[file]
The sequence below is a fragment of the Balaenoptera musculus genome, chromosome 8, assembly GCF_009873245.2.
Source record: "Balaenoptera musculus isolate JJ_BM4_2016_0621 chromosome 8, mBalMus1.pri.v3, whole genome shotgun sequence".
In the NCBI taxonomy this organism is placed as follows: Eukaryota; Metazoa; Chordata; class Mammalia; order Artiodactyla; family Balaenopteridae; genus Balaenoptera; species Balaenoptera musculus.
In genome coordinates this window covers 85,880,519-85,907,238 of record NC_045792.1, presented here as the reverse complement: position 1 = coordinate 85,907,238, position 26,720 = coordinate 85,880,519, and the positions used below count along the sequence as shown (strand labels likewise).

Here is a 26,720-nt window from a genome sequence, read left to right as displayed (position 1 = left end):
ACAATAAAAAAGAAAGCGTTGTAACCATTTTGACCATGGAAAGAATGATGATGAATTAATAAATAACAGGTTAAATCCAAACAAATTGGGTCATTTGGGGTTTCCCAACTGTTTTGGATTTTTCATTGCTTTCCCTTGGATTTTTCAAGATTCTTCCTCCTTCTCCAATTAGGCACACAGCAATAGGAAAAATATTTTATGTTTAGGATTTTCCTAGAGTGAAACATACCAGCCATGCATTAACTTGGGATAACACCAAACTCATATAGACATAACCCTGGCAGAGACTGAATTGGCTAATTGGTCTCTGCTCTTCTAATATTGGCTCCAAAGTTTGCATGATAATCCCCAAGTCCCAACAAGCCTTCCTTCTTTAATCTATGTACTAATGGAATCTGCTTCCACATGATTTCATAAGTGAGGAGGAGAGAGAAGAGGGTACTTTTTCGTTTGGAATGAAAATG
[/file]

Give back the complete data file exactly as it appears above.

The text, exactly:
The sequence below is a fragment of the Balaenoptera musculus genome, chromosome 8, assembly GCF_009873245.2.
Source record: "Balaenoptera musculus isolate JJ_BM4_2016_0621 chromosome 8, mBalMus1.pri.v3, whole genome shotgun sequence".
In the NCBI taxonomy this organism is placed as follows: Eukaryota; Metazoa; Chordata; class Mammalia; order Artiodactyla; family Balaenopteridae; genus Balaenoptera; species Balaenoptera musculus.
In genome coordinates this window covers 85,880,519-85,907,238 of record NC_045792.1, presented here as the reverse complement: position 1 = coordinate 85,907,238, position 26,720 = coordinate 85,880,519, and the positions used below count along the sequence as shown (strand labels likewise).

Here is a 26,720-nt window from a genome sequence, read left to right as displayed (position 1 = left end):
ACAATAAAAAAGAAAGCGTTGTAACCATTTTGACCATGGAAAGAATGATGATGAATTAATAAATAACAGGTTAAATCCAAACAAATTGGGTCATTTGGGGTTTCCCAACTGTTTTGGATTTTTCATTGCTTTCCCTTGGATTTTTCAAGATTCTTCCTCCTTCTCCAATTAGGCACACAGCAATAGGAAAAATATTTTATGTTTAGGATTTTCCTAGAGTGAAACATACCAGCCATGCATTAACTTGGGATAACACCAAACTCATATAGACATAACCCTGGCAGAGACTGAATTGGCTAATTGGTCTCTGCTCTTCTAATATTGGCTCCAAAGTTTGCATGATAATCCCCAAGTCCCAACAAGCCTTCCTTCTTTAATCTATGTACTAATGGAATCTGCTTCCACATGATTTCATAAGTGAGGAGGAGAGAGAAGAGGGTACTTTTTCGTTTGGAATGAAAATG